(The other answers did not work for me. (I didn't try reinstalling. Restarting is probably faster.))

  • 11
    And if that doesn't work, reinstall your machine, or buy a new one.
    – john16384
    Sep 17, 2019 at 7:16

finally figured out what was causing this.

if we use code like this (explicitly or implicitly) i.e. in .bashrc file

eval $(ssh-agent -s)
ssh-add ~/.ssh/id_rsa

it spawns a new process.

if you don't exit it and just close the window, that process is still running. so each new bash opened just keeps adding new ones w/out disposing old ones.

when done with a bash window, simply hit ctrl+d or type exit to kill the agent process, and you should not run out of forks.


In my Case I need to kill Git bash in Windows. So opened Command Prompt and ran below command

$ tasklist

It will list down all running tasks, then need to kill bash.exe task using below command

$ taskkill /F /IM bash.exe 
  • process bash.exe not found. It's something beyond some stray exe hanging around.
    – Larry_C
    Jul 28, 2020 at 17:56

For me (or anyone running protractor, which may spin up a standalone Selenium/WebDriver server), I needed to taskkill the specific webdriver which was running my tests.

So just a different argument: or your chromedriver version may vary

taskkill /f /im chromedriver_2.34.exe

Note your driver may vary: IEDriverServer*.*.*.exe vs chromedriver_*.**exe

Your driver may version may vary:chromedriver_2.34.exe vs chromedriver_2.33.exe

This problem got worse after protractor quit without closing the automated /test-driven browser, (due to a separate issue I don't yet understand.) Naturally many chromedriver tasks remain running, that's why kill them.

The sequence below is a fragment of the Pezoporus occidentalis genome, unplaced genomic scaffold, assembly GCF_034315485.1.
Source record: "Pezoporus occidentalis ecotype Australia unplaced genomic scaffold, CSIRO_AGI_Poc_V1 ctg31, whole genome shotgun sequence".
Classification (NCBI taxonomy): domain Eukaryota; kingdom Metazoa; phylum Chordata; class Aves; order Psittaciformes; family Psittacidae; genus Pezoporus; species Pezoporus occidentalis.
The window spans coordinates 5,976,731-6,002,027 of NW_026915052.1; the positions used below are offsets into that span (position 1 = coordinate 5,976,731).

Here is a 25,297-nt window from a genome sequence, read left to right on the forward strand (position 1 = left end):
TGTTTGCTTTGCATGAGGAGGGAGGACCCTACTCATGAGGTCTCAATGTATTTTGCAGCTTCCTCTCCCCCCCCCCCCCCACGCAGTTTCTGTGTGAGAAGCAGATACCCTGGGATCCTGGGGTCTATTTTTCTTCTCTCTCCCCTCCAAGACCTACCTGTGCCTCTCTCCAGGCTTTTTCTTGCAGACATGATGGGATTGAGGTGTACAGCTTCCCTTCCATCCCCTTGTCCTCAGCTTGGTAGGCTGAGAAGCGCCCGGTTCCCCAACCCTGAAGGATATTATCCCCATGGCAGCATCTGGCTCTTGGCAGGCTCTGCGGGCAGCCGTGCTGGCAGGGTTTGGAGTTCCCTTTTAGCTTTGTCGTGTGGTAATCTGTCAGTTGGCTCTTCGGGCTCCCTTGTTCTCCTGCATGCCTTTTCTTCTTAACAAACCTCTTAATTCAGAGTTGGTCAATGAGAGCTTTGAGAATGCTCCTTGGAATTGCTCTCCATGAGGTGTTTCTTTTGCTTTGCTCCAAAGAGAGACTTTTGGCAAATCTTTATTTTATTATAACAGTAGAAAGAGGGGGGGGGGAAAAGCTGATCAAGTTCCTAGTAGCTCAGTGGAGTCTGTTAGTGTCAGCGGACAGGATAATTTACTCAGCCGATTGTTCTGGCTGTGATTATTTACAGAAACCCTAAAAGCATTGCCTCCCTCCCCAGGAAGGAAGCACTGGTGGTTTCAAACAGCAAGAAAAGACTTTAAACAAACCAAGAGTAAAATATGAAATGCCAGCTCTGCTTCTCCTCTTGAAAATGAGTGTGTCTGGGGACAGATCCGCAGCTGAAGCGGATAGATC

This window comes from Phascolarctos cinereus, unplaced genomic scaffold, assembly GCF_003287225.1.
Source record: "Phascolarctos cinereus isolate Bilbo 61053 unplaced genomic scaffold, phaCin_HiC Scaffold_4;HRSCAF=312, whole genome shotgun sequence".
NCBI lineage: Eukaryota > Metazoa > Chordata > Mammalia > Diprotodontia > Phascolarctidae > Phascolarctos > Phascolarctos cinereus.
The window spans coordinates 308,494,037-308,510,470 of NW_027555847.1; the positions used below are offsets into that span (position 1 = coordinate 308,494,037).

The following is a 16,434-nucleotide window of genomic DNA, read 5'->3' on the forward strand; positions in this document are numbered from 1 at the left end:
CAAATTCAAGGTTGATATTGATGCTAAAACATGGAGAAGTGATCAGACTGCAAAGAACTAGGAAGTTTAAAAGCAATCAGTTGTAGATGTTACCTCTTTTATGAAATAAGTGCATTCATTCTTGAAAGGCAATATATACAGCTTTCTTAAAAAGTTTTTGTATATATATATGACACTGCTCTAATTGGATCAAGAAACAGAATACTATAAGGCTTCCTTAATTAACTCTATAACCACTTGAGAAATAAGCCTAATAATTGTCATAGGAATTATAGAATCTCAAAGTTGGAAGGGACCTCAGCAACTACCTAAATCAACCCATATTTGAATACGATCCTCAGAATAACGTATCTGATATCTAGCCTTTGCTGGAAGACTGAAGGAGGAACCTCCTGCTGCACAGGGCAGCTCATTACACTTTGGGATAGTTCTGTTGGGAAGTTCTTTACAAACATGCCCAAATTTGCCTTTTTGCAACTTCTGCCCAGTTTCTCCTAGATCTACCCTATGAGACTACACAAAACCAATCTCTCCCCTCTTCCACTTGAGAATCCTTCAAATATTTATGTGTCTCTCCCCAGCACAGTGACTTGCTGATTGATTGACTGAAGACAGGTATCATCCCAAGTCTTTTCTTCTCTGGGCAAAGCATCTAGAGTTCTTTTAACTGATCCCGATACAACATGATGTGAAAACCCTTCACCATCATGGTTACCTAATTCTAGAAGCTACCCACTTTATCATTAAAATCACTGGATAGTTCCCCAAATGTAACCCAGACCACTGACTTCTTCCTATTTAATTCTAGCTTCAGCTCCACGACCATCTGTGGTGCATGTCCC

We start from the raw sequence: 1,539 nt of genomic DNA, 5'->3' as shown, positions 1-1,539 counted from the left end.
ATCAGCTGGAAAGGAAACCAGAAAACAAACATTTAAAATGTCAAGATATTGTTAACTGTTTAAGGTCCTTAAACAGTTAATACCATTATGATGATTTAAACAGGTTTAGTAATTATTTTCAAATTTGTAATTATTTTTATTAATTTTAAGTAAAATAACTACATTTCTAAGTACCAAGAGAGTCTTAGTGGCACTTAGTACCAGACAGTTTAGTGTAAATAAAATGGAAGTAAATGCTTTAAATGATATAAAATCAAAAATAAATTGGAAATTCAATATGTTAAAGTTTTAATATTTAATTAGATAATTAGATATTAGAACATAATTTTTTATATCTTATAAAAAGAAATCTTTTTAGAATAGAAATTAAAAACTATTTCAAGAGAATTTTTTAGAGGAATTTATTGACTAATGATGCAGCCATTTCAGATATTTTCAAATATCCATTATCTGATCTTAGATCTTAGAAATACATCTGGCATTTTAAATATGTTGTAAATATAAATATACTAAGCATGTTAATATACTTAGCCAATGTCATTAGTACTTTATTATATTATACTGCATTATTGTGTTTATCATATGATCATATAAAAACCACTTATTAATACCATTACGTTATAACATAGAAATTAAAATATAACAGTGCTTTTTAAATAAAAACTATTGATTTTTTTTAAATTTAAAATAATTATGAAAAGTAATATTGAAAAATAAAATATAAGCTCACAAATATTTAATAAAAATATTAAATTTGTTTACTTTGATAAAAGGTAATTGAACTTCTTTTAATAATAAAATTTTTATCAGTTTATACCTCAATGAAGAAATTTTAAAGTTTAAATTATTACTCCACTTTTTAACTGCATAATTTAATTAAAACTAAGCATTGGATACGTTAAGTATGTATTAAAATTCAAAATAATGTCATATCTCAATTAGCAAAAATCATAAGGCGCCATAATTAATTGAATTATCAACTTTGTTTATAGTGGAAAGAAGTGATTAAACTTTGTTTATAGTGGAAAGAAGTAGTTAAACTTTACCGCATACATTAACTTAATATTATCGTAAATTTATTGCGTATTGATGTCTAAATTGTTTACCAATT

Seems to be an issue with the processes launched from the git bash indeed, like @mamacdon suggested in his comment on the top answer by @Scott Newson.

For me, the issue appeared if I launched a vscode from the bash with code, and if this instance of vscode launched an integrated git terminal while the original bash was still running.

Doesn't matter whether that terminal was launched at the start or later, as long as it was while the original bash was still running.

Didn't happen when the bash was closed before the integrated terminal was opened. Didn't differentiate between exit and closing bash via windows. Didn't happen with another older bash window still running.

The way to deal with it was for me to close the terminals in vscode with exit or 'Kill Terminal' (be careful not to mix that up with 'close pane'), or of course, closing vscode itself.

If you get this error try to remember what you launched from the bash and kill it. If the other answers worked for you, it's probably just that these are the things launched by your bash or launched by processes you launched from the bash and they somehow were getting a child of your original bash.